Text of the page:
For day 74 of #100DaysOfDiscomfort I asked if I could apprentice an entrepreneur.
For the past 311 days, I’ve been documenting my journey of #365DaysOfCode on my github. Here’s today’s log entry.
My job hunt for a developer position started on day 300.
Everyone Says It Wont Happen
When I articulate my dream job, I get scoffs. What is my dream job? A developer position where I can learn about tech from the senior devs and entrepreneurship from the CEO.
People say this isn’t possible. Nobody’s going to take on a newbie developer and teach them entrepreneurship. If they do, the little newbie entrepreneur will leave and start their own business. Thus, waisting the companies precious time!
Some people recommended I withhold any mention of becoming an entrepreneur. Otherwise, the company will be afraid to hire me.
Outliers Shouldn’t Take Advice From The Average
In my experience, normal people give poor advice to outliers.
My goals make me an outlier. I want to be a tech entrepreneur one day. Others don’t. Therefore, I shouldn’t take the normal safe path that most take.
Mentorship is invaluable. Consequently, I will do what I have to do in order to learn what I need to learn.
If I get the perfect tailored job, the experience will be an investment in myself. Or I can take the safe path of getting a regular developer job. This would pay well. But it’s a lesser investment in myself.
You miss 100% of the shots you don’t take. I figured, why not reach out to a CEO I admire and ask for what I want? Additionally, I’ll make it invaluable to them by offering to do it for low/no pay as an apprentice.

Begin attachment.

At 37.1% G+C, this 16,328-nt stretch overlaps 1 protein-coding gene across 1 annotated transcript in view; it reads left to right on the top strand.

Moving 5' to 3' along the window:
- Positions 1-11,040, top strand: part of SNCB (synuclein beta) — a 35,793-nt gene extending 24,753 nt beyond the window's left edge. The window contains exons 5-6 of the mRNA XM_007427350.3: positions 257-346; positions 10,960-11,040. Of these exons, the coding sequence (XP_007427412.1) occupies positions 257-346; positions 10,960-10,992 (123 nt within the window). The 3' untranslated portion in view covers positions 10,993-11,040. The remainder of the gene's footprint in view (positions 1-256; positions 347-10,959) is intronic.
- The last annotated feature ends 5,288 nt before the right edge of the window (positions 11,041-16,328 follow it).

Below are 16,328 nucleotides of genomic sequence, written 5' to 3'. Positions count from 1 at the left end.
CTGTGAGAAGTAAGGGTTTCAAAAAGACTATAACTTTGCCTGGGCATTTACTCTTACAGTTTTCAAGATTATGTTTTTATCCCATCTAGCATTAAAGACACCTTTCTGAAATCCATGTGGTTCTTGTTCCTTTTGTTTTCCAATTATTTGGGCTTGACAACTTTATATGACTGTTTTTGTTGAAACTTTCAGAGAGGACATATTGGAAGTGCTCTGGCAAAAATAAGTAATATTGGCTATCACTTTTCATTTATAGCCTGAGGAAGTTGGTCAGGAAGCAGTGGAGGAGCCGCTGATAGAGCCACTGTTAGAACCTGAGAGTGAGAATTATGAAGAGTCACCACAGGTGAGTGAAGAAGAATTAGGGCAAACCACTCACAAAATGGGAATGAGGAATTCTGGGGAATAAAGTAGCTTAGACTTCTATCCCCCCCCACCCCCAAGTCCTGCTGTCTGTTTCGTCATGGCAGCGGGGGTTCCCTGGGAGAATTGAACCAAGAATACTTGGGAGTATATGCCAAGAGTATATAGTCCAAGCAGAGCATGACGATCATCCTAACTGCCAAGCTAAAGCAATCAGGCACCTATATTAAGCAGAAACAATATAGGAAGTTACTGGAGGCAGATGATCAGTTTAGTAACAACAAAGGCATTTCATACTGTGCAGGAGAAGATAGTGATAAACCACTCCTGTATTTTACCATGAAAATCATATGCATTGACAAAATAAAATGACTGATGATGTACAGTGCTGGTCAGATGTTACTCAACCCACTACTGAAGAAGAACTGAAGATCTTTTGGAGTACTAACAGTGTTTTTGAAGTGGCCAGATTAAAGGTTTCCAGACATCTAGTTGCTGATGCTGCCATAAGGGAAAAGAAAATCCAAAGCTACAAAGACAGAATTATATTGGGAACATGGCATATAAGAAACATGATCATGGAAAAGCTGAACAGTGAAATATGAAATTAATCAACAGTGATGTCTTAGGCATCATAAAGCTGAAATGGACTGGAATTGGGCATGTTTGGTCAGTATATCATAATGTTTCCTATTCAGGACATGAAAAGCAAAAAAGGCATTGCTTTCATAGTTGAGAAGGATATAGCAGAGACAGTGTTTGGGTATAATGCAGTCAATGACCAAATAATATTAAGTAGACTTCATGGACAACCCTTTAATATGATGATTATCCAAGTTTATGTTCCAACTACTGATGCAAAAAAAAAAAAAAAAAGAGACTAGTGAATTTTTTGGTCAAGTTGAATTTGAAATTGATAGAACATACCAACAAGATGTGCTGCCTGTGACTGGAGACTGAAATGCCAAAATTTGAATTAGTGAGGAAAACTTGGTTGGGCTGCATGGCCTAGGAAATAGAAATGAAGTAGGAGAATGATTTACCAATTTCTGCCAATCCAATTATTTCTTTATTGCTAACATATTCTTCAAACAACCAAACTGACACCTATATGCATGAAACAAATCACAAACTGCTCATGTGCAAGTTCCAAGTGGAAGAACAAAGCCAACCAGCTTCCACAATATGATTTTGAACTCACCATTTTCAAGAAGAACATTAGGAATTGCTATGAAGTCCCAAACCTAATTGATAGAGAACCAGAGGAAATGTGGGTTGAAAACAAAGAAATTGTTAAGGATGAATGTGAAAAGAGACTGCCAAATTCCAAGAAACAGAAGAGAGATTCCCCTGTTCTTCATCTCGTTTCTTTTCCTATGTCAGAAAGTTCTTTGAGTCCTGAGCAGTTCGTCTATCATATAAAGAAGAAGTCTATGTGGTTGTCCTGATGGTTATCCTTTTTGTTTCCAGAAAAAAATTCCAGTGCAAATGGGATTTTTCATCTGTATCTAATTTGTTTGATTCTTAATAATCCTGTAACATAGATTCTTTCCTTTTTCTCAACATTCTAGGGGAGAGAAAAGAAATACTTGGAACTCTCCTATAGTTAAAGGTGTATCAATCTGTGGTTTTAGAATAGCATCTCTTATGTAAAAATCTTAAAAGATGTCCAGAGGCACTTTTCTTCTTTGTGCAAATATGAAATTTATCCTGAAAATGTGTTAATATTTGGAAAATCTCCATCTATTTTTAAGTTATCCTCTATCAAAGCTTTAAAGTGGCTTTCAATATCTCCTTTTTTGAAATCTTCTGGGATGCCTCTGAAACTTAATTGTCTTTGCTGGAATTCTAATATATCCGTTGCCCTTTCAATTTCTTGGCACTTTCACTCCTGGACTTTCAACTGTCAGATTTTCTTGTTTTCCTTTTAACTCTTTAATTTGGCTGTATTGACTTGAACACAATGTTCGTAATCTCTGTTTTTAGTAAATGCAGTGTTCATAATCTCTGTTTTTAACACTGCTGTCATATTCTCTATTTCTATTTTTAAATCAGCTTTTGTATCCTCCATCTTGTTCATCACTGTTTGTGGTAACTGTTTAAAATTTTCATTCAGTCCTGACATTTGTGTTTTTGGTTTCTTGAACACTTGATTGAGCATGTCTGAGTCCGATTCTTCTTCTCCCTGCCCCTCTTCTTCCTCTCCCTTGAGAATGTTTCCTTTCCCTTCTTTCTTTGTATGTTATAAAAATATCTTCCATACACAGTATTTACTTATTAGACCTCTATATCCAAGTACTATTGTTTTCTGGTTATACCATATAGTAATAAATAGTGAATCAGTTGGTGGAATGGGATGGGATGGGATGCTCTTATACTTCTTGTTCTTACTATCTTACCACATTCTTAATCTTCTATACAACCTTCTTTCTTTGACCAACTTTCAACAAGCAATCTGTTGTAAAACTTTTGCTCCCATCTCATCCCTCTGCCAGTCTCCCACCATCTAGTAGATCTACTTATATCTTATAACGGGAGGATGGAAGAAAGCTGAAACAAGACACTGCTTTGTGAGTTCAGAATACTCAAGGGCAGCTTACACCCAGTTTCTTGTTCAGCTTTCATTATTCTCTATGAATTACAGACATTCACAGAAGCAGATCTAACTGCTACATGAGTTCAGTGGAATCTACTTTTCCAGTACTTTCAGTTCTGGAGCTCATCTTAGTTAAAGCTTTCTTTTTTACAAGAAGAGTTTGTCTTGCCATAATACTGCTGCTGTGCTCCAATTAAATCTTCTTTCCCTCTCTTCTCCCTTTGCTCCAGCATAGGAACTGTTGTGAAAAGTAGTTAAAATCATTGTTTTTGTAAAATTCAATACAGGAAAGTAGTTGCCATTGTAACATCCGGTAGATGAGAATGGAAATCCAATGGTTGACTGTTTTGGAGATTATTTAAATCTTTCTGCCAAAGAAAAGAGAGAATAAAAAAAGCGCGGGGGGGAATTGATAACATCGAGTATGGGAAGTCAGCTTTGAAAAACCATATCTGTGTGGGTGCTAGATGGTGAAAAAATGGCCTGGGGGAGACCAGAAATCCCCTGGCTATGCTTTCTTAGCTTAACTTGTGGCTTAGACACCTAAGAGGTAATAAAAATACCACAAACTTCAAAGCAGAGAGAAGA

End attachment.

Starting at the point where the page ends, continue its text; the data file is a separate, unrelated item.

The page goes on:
Currently, I’m residing in my parents basement with no rent, so why not take advantage of my unique situation?
I reached out to the CEO of a startup in Chicago that I’m really interested in on LinkedIn.
Hi Cory, we met at Shaily’s event a few weeks ago. I was the one who taught myself software development and we spoke briefly. I listened to some podcast interviews with you and I was really interested in what you’re doing with Shedwool, AI, and mentoring entrepreneurs. I find your particular brand of entrepreneurship inspiring: Entrepreneurs who want to help and give, while making something great. I’m curious if there’s anyway I might fit in with Shedwool. I’m looking to learn and grow as a developer. Additionally, I’d love to learn about entrepreneurship. Is there anyway I could help Shedwool while learning from you and your team, maybe an apprenticeship?-Dash
I had no idea what to expect. But Cory wrote back only hours later:
Absolutely! I’d love that-Cory the entrepreneur
I’ll be meeting tomorrow with Cory to see what we can figure out.
Asking Vs. Answering
Most of the time, when we look for opportunities, we look for others who are asking. Then we answer them. Instead, I’m asking for exactly what I want and waiting for others to answer.
In the former situation, we’re hunting opportunities. In the latter, we’re creating them.
Asking gives me a sense of confidence. If I go out and answer job openings, I feel at the the mercy of the company. On the other hand, when I ask for what I want, I feel powerful. I feel in control. My anxiety is gone.
Of course, I’m still factoring in the other person’s wants. Then, I can frame what I want in a way that helps both of us.
About Dashiell: My name is Dashiell Bark-Huss, sometimes people call me Dash. I’m a self taught software developer with an interest in lucid dreaming, self quantification, health, stoicism, and pranks.